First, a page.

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1930 OK 350
290 P. 338
144 Okla. 190
Case Number: 19441
Decided: 07/15/1930
Supreme Court of Oklahoma

HAYNES et al.


¶0 Judgment--Refusal to Vacate Judgment Against Plaintiff and Grant New Trial Held Error Where Trial Was Without Knowledge of Plaintiff and Violative of Agreement Among Attorneys.Where it appears from the record that a case was tried and judgment rendered against the plaintiff in a division of the court of common pleas in the absence of plaintiff and its counsel and that a motion for new trial was filed within three days thereafter, and it appears from the evidence introduced in support of such motion that while the case was pending in the district court prior to its transfer to the court of common pleas, at the request of defendant's counsel and for his benefit, the attorneys representing the respective parties agreed, in substance, that neither would have the case set for trial nor try it without notifying the other, held, that when such case was transferred to the court of common pleas, set, tried, and judgment entered against plaintiff without any notice to plaintiff or to either of the attorneys to the agreement, and tried by another attorney employed by defendant, the trial court erred in not setting the judgment aside under subdivision 3, sec. 572, C. O. S. 1921.

Commissioners' Opinion, Division No. 1.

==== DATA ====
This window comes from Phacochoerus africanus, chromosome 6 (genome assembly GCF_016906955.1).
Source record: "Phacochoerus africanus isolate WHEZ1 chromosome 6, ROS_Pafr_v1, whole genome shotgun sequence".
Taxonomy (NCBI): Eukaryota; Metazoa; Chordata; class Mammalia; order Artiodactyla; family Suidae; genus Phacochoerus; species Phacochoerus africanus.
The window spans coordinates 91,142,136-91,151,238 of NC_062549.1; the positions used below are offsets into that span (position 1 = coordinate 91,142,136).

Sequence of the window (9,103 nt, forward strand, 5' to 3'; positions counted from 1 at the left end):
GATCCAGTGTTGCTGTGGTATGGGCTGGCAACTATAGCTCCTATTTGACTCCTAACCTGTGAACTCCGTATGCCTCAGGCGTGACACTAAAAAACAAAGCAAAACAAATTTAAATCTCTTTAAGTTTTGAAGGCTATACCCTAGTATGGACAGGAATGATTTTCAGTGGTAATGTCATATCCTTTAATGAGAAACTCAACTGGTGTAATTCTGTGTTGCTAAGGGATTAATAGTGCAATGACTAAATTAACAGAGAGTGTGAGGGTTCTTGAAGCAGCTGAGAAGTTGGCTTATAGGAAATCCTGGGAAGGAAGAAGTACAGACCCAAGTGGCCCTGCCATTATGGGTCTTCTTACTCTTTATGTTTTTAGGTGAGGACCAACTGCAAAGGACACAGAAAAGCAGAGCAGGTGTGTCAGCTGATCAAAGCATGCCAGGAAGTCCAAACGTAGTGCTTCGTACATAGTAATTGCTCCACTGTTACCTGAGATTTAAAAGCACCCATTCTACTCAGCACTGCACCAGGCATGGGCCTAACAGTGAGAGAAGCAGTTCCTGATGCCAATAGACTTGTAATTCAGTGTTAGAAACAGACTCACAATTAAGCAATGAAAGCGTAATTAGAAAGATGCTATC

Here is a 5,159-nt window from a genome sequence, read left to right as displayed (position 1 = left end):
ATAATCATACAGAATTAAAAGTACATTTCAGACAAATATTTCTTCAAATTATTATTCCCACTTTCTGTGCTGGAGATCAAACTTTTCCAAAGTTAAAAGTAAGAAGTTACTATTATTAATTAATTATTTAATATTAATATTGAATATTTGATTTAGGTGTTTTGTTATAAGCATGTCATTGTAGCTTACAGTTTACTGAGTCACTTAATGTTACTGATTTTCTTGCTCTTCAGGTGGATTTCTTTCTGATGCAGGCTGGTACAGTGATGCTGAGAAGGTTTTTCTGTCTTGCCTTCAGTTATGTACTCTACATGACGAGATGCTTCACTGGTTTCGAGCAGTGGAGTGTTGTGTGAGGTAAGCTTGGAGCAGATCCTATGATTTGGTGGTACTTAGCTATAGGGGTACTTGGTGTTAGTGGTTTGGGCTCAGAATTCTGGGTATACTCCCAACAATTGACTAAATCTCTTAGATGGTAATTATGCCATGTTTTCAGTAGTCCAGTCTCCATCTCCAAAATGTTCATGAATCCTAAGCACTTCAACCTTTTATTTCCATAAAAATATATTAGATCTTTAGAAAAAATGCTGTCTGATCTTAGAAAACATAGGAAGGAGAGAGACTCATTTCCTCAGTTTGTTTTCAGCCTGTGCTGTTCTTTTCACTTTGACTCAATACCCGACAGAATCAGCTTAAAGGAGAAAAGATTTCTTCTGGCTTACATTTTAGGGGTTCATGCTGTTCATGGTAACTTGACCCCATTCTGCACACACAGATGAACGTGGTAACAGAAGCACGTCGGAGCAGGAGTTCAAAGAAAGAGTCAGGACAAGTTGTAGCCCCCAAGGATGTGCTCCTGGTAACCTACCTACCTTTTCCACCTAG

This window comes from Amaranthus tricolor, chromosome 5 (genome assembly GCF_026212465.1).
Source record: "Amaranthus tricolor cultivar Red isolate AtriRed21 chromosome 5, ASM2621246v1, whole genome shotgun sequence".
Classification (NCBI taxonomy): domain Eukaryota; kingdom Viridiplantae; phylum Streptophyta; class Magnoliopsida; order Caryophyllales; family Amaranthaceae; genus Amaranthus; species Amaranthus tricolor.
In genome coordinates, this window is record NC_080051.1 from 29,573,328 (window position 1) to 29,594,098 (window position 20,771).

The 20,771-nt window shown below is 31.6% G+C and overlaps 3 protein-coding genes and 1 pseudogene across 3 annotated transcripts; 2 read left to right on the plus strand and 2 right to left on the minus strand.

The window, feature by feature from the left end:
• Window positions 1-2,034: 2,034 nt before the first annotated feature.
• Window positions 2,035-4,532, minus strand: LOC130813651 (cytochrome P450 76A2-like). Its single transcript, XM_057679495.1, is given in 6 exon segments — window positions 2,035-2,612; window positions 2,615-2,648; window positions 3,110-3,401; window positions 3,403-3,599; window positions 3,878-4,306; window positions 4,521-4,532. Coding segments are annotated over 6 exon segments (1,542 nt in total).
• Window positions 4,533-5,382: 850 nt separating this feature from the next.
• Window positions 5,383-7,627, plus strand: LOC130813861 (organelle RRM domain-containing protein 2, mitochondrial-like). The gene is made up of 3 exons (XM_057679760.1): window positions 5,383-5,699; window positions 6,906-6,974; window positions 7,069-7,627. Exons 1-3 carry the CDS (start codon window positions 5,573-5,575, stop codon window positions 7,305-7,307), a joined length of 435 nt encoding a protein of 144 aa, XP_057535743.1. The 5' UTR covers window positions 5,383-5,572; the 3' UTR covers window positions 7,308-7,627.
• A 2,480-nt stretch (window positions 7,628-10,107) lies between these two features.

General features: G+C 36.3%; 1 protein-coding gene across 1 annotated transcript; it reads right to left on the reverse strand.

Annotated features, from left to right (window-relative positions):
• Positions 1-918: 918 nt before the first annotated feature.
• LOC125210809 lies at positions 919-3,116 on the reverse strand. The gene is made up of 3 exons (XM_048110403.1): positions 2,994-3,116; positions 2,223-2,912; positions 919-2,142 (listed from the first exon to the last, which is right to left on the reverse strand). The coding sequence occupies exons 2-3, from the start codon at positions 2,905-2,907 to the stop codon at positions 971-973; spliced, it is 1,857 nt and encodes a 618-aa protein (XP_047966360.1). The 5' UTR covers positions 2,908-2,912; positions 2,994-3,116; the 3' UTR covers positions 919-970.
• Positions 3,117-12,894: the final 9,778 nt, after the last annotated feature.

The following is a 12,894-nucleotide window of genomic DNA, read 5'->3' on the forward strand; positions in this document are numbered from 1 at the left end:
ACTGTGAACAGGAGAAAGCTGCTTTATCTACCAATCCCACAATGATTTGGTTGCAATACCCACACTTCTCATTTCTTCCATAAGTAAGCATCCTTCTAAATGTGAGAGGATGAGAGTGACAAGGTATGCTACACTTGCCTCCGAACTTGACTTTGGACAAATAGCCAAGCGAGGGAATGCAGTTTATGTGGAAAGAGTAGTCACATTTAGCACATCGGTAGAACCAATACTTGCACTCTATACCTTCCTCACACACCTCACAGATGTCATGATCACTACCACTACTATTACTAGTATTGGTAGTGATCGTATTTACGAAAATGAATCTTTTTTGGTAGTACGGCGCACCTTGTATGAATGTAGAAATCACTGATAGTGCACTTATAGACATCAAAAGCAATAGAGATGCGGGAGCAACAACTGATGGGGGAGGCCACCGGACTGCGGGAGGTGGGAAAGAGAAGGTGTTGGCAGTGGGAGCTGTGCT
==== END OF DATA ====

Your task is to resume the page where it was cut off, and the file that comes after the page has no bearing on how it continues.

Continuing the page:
Error from Court of Common Pleas of Tulsa County; Wm. N. Randolph, Judge.

Action by the Home State Bank of Arcadia against Jonathan Haynes, Thomas Haynes, Wm. W. Haynes, and Wm. H. Shanger. Judgment for defendants, and from order refusing to vacate judgment and grant a new trial, plaintiff appeals. Reversed.

Bicking & Wilson and Franklin H. Griggs, for plaintiff in error.
E. D. Brewer, for defendant in error William H. Haynes.


¶1 The plaintiff filed this suit in the district court of Tulsa county to recover an alleged balance due on a promissory note given by Jonathan Haynes, Thos. Haynes, Wm. W. Haynes, and Wm. H. Shanger, who were named as defendants, but Wm. W. Haynes is the only defendant upon whom service was had. The case comes here upon an appeal by the plaintiff from an order of the court of common pleas of that county denying the plaintiff a new trial and refusing to vacate a judgment previously entered in that court against the plaintiff. The parties will be referred to as they stood in the trial court.

¶2 The matter was decided upon the evidence offered by plaintiff; the defendant not offering testimony, but standing upon the proposition that the evidence of plaintiff was insufficient to entitle it to the relief sought. The plaintiff introduced as witnesses Mr. Bicking, one of its attorneys, and Mr. Richards, who had acted as attorney for the defendant served. As their testimony is the only evidence in the record and in harmony, we assume it proper to give what they said as constituting the uncontroverted facts.

¶3 After filing, the cause remained on the docket of the district court until October 4, 1927, when it then came to the court of common pleas of Tulsa county in accordance with an order of the district court. The case was heard in a division of the common pleas court on November 22, 1927, pursuant to a previous setting; and in the absence of counsel for plaintiff the cause was tried and judgment rendered for the defendant. Within three days thereafter the plaintiff filed its motion for a new trial and to vacate the judgment. The grounds of plaintiff's complaint are reflected by the proceedings and evidence heard by the court on the motion.

¶4 When the case was first filed the defendant served answered by an attorney. Thereafter Richards came into the case and the defendant was permitted to withdraw its answer and present a demurrer to plaintiff's petition. The demurrer was overruled, and an amended answer was then filed by the defendant. Plaintiff replied, and other pleadings were filed, not here material.